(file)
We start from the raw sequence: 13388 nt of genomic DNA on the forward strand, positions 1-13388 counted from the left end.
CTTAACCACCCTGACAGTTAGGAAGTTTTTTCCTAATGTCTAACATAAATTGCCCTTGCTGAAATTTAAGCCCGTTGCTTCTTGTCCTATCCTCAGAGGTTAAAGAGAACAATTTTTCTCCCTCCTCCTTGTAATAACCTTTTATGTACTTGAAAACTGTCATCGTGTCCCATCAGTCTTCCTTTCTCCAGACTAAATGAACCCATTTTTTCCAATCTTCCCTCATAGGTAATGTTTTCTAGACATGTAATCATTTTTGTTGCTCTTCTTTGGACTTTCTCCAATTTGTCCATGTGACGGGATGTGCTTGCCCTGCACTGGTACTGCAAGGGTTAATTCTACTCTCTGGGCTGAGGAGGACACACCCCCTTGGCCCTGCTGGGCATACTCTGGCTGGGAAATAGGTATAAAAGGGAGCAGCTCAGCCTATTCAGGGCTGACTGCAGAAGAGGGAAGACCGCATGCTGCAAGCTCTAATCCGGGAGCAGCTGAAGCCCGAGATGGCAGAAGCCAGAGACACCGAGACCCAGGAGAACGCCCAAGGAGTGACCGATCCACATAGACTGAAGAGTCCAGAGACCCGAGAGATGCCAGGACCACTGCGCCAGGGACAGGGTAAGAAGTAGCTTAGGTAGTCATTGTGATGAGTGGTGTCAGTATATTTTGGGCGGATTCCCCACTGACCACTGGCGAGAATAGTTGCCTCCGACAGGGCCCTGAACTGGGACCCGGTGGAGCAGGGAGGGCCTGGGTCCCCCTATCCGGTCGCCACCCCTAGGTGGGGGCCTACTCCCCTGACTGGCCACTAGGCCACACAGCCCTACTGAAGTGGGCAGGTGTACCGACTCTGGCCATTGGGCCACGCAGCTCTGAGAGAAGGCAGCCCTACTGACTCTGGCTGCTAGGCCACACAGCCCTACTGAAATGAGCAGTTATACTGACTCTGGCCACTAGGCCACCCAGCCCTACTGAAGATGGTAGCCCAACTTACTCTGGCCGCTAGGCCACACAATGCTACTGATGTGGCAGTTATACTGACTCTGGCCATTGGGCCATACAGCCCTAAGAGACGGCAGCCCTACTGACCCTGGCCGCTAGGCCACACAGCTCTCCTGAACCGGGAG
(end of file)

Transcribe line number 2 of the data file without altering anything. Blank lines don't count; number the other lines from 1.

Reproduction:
CTTAACCACCCTGACAGTTAGGAAGTTTTTTCCTAATGTCTAACATAAATTGCCCTTGCTGAAATTTAAGCCCGTTGCTTCTTGTCCTATCCTCAGAGGTTAAAGAGAACAATTTTTCTCCCTCCTCCTTGTAATAACCTTTTATGTACTTGAAAACTGTCATCGTGTCCCATCAGTCTTCCTTTCTCCAGACTAAATGAACCCATTTTTTCCAATCTTCCCTCATAGGTAATGTTTTCTAGACATGTAATCATTTTTGTTGCTCTTCTTTGGACTTTCTCCAATTTGTCCATGTGACGGGATGTGCTTGCCCTGCACTGGTACTGCAAGGGTTAATTCTACTCTCTGGGCTGAGGAGGACACACCCCCTTGGCCCTGCTGGGCATACTCTGGCTGGGAAATAGGTATAAAAGGGAGCAGCTCAGCCTATTCAGGGCTGACTGCAGAAGAGGGAAGACCGCATGCTGCAAGCTCTAATCCGGGAGCAGCTGAAGCCCGAGATGGCAGAAGCCAGAGACACCGAGACCCAGGAGAACGCCCAAGGAGTGACCGATCCACATAGACTGAAGAGTCCAGAGACCCGAGAGATGCCAGGACCACTGCGCCAGGGACAGGGTAAGAAGTAGCTTAGGTAGTCATTGTGATGAGTGGTGTCAGTATATTTTGGGCGGATTCCCCACTGACCACTGGCGAGAATAGTTGCCTCCGACAGGGCCCTGAACTGGGACCCGGTGGAGCAGGGAGGGCCTGGGTCCCCCTATCCGGTCGCCACCCCTAGGTGGGGGCCTACTCCCCTGACTGGCCACTAGGCCACACAGCCCTACTGAAGTGGGCAGGTGTACCGACTCTGGCCATTGGGCCACGCAGCTCTGAGAGAAGGCAGCCCTACTGACTCTGGCTGCTAGGCCACACAGCCCTACTGAAATGAGCAGTTATACTGACTCTGGCCACTAGGCCACCCAGCCCTACTGAAGATGGTAGCCCAACTTACTCTGGCCGCTAGGCCACACAATGCTACTGATGTGGCAGTTATACTGACTCTGGCCATTGGGCCATACAGCCCTAAGAGACGGCAGCCCTACTGACCCTGGCCGCTAGGCCACACAGCTCTCCTGAACCGGGAG